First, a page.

Steel Buildings – Glossary of Terms
Web Steel Buildings NW LLC wants to be sure our customers always have the information they need. One area that we have found to be helpful to our new steel building customers is a glossary of terms. Having access to the definition to many of these terms can help you in successfully communicating what you want in your new steel building. If you would like to review a listing of some of these more common terms, please select here:
An A-307 steel bolt embedded in the concrete footing to anchor the base plate of the frame leg.
A steel member bent at 90 degrees, which usually has holes drilled through that allow for braces or bolts to pass through. The terms Angle Steel or Angle Bracket are sometimes used.
A plate attached to the bottom of columns and frames which rests on a foundation or other support, usually secured by anchor bolts.
The space between the mainframes, measured from the centerline of one truss to the centerline of the next truss.
Dimensional lumber nailed in place between girts and purlins as additional reinforcement, support, or closure.
Condensation Control Blanket. A blanket style insulation with fiberglass on one side and vapor barrier facing on the other (generally white) designed specifically for metal buildings.
A reference line showing the center of a component and/or assembly.
The angle members that run parallel to the slope of the roof in the vaulted truss. The chord on top is called the Upper Chord, and the one below is called the Lower Chord.
The exterior metal roof and wall paneling of a Metal Building System.
A flat steel plate with multiple holes, welded to the truss leg or span. Used as the attachment point for girts and purlins. For more information, see Girt Clip and Purlin Clip.
A resilient foam strip, formed to the contour of ribbed panels and used to close openings created by ribbed panels joining other components.
A mainframe member used in a vertical position on a building to transfer loads from main roof beams, trusses, or rafters to the foundation.
See Purlin Clip, and reference 4”x8”x3/16” plate.
A steel member, usually a tube, at the corner of the building, which holds both sidewall girts and endwall girts. It has Corner Clips welded to it.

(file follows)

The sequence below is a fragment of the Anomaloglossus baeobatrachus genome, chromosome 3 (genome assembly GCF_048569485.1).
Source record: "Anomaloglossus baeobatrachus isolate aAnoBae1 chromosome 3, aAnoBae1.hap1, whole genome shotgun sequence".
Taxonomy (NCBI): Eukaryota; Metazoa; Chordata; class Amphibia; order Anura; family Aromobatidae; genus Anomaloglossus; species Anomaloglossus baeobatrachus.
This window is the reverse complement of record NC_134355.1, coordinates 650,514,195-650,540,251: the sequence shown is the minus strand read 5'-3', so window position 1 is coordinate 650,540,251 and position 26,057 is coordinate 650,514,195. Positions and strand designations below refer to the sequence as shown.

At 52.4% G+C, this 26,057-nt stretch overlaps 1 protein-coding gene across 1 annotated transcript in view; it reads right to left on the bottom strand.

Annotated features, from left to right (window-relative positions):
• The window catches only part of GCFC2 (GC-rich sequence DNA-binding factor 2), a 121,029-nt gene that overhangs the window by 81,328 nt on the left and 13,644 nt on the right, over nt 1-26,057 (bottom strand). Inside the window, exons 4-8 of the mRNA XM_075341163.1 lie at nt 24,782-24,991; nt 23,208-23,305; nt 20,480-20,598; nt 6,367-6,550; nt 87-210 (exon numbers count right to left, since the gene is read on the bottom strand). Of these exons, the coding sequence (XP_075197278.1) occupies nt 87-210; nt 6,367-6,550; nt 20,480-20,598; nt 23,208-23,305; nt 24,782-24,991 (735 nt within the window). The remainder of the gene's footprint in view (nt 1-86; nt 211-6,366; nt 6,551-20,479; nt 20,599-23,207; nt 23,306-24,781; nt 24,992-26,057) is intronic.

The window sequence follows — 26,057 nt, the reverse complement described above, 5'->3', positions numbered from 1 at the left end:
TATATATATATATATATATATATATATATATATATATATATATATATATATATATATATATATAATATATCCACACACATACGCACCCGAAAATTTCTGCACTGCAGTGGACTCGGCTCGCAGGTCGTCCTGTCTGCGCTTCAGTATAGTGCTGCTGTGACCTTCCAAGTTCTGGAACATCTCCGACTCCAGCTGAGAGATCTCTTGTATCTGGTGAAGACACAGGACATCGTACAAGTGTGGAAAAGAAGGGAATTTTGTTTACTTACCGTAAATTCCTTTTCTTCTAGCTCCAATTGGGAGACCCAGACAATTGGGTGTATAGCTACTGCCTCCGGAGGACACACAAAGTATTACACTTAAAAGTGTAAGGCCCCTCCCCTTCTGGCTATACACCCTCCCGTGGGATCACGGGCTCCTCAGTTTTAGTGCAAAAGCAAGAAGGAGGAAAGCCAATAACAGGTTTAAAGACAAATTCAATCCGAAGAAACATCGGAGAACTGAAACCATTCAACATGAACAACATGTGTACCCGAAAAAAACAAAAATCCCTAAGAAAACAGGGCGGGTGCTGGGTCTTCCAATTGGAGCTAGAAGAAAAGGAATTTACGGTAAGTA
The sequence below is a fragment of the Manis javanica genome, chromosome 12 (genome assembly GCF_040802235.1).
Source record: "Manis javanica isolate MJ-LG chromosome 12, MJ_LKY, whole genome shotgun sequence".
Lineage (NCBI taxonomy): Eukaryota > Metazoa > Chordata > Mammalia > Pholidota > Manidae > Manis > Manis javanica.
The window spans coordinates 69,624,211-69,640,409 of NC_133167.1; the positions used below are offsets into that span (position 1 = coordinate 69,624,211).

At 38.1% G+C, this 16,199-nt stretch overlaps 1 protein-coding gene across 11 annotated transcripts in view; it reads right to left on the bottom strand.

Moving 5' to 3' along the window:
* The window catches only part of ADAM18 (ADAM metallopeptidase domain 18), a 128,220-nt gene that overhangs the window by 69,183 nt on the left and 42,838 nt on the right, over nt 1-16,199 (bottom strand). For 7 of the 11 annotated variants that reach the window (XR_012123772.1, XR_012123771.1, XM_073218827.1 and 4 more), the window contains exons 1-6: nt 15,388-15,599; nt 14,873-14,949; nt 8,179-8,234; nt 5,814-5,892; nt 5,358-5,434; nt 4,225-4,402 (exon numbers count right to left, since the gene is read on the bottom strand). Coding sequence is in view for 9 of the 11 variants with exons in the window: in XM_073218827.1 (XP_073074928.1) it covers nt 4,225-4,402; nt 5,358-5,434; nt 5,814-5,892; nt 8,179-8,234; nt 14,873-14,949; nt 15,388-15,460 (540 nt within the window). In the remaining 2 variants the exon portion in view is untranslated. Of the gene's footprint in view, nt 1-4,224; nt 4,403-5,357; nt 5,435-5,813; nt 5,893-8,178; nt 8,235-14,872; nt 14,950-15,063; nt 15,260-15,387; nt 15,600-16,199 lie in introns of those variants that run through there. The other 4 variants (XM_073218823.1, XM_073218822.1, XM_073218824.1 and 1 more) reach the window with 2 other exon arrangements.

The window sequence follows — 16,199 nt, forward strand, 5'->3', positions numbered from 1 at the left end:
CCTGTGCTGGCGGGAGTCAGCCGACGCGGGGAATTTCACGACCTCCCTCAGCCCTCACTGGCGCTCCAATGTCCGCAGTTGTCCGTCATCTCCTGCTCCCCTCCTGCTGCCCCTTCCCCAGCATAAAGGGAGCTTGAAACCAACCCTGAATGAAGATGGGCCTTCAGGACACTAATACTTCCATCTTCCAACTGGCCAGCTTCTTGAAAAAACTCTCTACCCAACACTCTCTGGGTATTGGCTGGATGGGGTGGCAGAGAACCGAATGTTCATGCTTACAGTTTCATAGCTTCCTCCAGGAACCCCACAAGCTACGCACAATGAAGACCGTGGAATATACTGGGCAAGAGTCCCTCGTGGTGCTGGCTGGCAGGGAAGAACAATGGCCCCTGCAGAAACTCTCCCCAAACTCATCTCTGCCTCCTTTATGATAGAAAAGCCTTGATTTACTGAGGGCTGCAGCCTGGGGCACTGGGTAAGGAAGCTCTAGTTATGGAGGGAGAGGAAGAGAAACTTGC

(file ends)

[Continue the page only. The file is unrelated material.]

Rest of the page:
The bend of a board as it stands on edge.
A tapered pin used during erection to align holes in steel members to be connected by bolting. See spud wrench.
Material used to buffer the building supplies against shifting and breakage during transport.
The line along the sidewall formed by the intersection of the planes of the roof and wall.
The vertical dimension from finished floor to the eave.
A structural member located at the eave of a building which supports roof and wall paneling.
The final purlin at the lowest point of the roof. The edge purlin is parallel to the walls of the building, rather than perpendicular to the roof like the other purlins.
The bays adjacent to the endwalls of a building.
A frame located at the endwall of a building which supports the loads from a portion of the end bay.
Exterior wall which is parallel to the interior main frame of the building.
A vertical member located at the endwall of a building which supports the girts. In beam and column end frames, endwall columns also support the beam.
The projection of the roof beyond the plane of the endwall or sidewall.
The crisscrossing network of angle braces that supports the building. The WSBNW vaulted frame is comprised of four sections; two (2) trusses, and two (2) frame legs.
See girt brace and purlin brace.
The legs on which the truss span is supported. Secured to the concrete footings with headed anchor bolts.
The triangular portion of the endwall from the level of the eave to the ridge, or “peak”, of the roof.
Steel coated with zinc for corrosion resistance.
A horizontal structural member that is attached to frame legs and endwall columns and supports paneling.
A length of angle steel which bolts to the frame leg or endwall column at a predetermined point and is secured to the bottom of the corresponding girt to provide stabilization for that leg or column.
A 4”x5”x3/16” steel plate with six holes, each 1″ from the edge of the plate.
The horizontal framing member located at the top of a framed opening.
The vertical framing members located at the sides of an opening. Also known as a “trimmer”.
The piece of 2×6 (2×8 in rare cases) dimensional lumber to which the holdown fixtures of a shearwall panel are attached.
The direction parallel to the ridge or sidewall.
An assemblage of rafters and columns that support the secondary framing members and transfer loads directly to the foundation.
A rigid frame so designed that it offers rigidity and stability in its plane. Generally used to resist longitudinal loads where other methods are not permitted. Used in lieu of X-bracing and shear walls.